In 1445 Cottbus was acquired by the Margraviate of Brandenburg from Bohemia. It was an exclave almost completely surrounded by Bohemian Lower Lusatia (with a short border with the Electorate of Saxony to the south-west). In 1514 Jan Rak founded the Universitas Serborum, a Sorbian gymnasium, in the city. In 1635 Lower Lusatia was ceded by Bohemia to Saxony, thereby making Cottbus an enclave of Saxony. In 1701 Brandenburg-Prussia became the Kingdom of Prussia.
In 1807, following the War of the Fourth Coalition, Cottbus was ceded by Prussia to the Kingdom of Saxony by the Treaty of Tilsit, reuniting it with Lower Lusatia. Cottbus was returned to Prussia by the Congress of Vienna in 1815 after the Napoleonic wars. Lower Lusatia was also ceded to Prussia and both became part of the Prussian Province of Brandenburg (and Regierungsbezirk Frankfurt), where they remained until 1947.
In 1871 Prussia, and therefore Cottbus, became part of the German Empire. According to the Prussian census of 1905, the city of Cottbus had a population of 46,270, of which 97% were Germans, 2% were Sorbs and 1% were Poles.
In interwar Germany, the town was the site of a concentration camp for unwanted Jewish immigrants from Eastern Europe.
During World War II, a Nazi prison for women was operated in the city with multiple forced labour subcamps located both in the city and other places in the region. In the final weeks of the war, Cottbus was taken by the Red Army on 22 April 1945. In January 1946, Cottbus issued 34 semi-postal postage stamps to help finance rebuilding the city. From 1949 until German reunification in 1990, Cottbus was part of the German Democratic Republic (East Germany). From 1952 to 1990, Cottbus was the administrative seat of Bezirk Cottbus.
Cottbus is the cultural centre of the Lower Sorbian minority. Many signs in the town are bilingual, and there is a Lower Sorbian-medium Gymnasium and a Sorbian Quarter, but Sorbian is rarely spoken on the streets.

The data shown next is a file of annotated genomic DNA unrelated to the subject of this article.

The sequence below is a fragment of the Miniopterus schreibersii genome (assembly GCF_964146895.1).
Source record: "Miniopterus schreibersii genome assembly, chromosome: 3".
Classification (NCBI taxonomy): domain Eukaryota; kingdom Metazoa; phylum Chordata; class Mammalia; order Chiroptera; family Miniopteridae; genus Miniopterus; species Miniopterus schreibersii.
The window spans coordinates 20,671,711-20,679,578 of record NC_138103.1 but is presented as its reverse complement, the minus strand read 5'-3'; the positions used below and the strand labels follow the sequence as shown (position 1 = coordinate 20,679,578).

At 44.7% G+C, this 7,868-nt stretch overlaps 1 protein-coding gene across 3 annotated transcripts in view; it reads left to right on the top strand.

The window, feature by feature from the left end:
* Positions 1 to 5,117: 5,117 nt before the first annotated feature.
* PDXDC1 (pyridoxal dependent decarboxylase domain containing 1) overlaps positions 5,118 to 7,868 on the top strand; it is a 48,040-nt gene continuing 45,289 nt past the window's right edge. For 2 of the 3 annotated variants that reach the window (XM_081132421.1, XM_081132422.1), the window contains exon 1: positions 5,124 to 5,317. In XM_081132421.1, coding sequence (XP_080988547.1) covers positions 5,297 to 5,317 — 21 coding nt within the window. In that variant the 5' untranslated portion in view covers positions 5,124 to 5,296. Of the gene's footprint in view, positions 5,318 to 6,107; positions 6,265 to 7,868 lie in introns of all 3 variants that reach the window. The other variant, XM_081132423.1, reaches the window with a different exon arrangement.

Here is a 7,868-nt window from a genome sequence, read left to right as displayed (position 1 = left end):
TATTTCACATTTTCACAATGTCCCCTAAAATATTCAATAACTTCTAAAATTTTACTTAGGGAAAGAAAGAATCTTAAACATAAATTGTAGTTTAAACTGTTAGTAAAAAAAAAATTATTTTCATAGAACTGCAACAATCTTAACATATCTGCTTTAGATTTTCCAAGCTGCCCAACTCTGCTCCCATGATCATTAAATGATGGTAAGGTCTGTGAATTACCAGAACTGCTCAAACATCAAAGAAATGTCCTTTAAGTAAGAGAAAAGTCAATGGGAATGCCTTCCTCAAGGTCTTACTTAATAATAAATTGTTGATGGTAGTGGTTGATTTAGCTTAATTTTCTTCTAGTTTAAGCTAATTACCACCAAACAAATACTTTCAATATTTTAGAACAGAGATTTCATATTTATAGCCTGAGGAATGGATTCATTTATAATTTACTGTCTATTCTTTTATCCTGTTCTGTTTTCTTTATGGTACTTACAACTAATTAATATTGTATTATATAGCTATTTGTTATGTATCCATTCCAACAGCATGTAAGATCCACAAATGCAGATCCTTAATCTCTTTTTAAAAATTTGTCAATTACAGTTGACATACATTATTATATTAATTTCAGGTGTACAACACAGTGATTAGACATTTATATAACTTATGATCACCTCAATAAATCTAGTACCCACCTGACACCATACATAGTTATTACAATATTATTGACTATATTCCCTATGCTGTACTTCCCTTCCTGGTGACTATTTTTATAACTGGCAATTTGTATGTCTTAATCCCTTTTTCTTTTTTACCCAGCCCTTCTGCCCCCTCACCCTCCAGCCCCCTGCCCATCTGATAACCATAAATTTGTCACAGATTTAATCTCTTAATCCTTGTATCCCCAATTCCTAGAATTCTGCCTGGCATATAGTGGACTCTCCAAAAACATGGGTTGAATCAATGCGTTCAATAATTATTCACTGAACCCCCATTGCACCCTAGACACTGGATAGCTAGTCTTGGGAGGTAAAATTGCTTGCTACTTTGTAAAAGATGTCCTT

Next to Cottbus is the famous Branitz Park, created by Prince Hermann von Pückler-Muskau after 1845. Schloss Branitz (Branitz Castle) was rebuilt by Gottfried Semper in a late Baroque style between 1846 and 1852, and the gardens Prince Hermann laid feature two pyramids. One of these, the Seepyramide, is in the middle of an artificial lake and serves as his mausoleum.
Cottbus is also home to the Brandenburg University of Technology (BTU) and the maths/science-oriented Max-Steenbeck-Gymnasium, named after the physicist Max Steenbeck.
Every year Cottbus hosts the East Europe International Film Festival.
Cottbus has a football team, Energie Cottbus, that plays in the Regionalliga Nordost as of the 2021–2022 season. Their home matches are played at the city's Stadion der Freundschaft.
Cottbus is served by Cottbus Hauptbahnhof main railway station.
Two airports serve the city: Cottbus-Drewitz Airport (approximately 25 kilometres (16 mi) north-east of Cottbus), and Cottbus-Neuhausen Airport (approximately 10 km (6.2 miles) south-east of Cottbus).
Local public transport is served by trams and buses operated by Cottbusverkehr GmbH and DB Regio Bus Ost GmbH, both of which are members of the Verkehrsverbund Berlin-Brandenburg (VBB).
There are several lignite-fired power stations in the area around Cottbus (Lausitz) fed through local open pit mining. The biggest stations are "Schwarze Pumpe" (1600 MW), "Boxberg" (1900 MW) and "Jänschwalde" (3000 MW). Some of the open-pit mines have already been shut down with the former Cottbus-Nord opencast mine being converted into an artificial lake with 19 km2 (7.3 sq mi) surface area called Cottbuser Ostsee (Cottbus eastern lake).
Cottbus is twinned with: